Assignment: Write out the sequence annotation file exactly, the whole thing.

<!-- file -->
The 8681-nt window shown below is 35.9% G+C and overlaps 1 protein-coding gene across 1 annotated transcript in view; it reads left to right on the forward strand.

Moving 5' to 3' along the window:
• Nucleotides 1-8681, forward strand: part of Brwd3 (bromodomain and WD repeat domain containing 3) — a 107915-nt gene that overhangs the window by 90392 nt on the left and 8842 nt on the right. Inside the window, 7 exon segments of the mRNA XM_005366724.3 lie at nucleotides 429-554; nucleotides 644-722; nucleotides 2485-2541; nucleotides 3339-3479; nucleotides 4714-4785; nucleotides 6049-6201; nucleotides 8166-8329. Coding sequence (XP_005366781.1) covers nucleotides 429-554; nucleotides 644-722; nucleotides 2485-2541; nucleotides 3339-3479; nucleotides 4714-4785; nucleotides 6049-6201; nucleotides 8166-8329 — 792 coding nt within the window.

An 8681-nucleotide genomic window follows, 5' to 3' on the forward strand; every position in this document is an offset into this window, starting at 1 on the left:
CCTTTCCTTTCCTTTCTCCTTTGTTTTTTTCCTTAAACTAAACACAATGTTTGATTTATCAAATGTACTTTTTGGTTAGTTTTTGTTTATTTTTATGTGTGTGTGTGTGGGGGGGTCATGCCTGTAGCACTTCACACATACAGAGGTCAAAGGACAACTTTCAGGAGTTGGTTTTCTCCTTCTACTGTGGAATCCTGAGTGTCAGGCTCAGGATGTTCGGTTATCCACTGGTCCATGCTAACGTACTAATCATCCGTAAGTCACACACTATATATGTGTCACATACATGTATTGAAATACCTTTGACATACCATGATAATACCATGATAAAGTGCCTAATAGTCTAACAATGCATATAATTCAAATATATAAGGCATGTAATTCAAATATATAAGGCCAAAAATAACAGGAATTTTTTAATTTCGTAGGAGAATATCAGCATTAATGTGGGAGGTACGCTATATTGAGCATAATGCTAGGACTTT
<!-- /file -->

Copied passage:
The 8681-nt window shown below is 35.9% G+C and overlaps 1 protein-coding gene across 1 annotated transcript in view; it reads left to right on the forward strand.

Moving 5' to 3' along the window:
• Nucleotides 1-8681, forward strand: part of Brwd3 (bromodomain and WD repeat domain containing 3) — a 107915-nt gene that overhangs the window by 90392 nt on the left and 8842 nt on the right. Inside the window, 7 exon segments of the mRNA XM_005366724.3 lie at nucleotides 429-554; nucleotides 644-722; nucleotides 2485-2541; nucleotides 3339-3479; nucleotides 4714-4785; nucleotides 6049-6201; nucleotides 8166-8329. Coding sequence (XP_005366781.1) covers nucleotides 429-554; nucleotides 644-722; nucleotides 2485-2541; nucleotides 3339-3479; nucleotides 4714-4785; nucleotides 6049-6201; nucleotides 8166-8329 — 792 coding nt within the window.

An 8681-nucleotide genomic window follows, 5' to 3' on the forward strand; every position in this document is an offset into this window, starting at 1 on the left:
CCTTTCCTTTCCTTTCTCCTTTGTTTTTTTCCTTAAACTAAACACAATGTTTGATTTATCAAATGTACTTTTTGGTTAGTTTTTGTTTATTTTTATGTGTGTGTGTGTGGGGGGGTCATGCCTGTAGCACTTCACACATACAGAGGTCAAAGGACAACTTTCAGGAGTTGGTTTTCTCCTTCTACTGTGGAATCCTGAGTGTCAGGCTCAGGATGTTCGGTTATCCACTGGTCCATGCTAACGTACTAATCATCCGTAAGTCACACACTATATATGTGTCACATACATGTATTGAAATACCTTTGACATACCATGATAATACCATGATAAAGTGCCTAATAGTCTAACAATGCATATAATTCAAATATATAAGGCATGTAATTCAAATATATAAGGCCAAAAATAACAGGAATTTTTTAATTTCGTAGGAGAATATCAGCATTAATGTGGGAGGTACGCTATATTGAGCATAATGCTAGGACTTT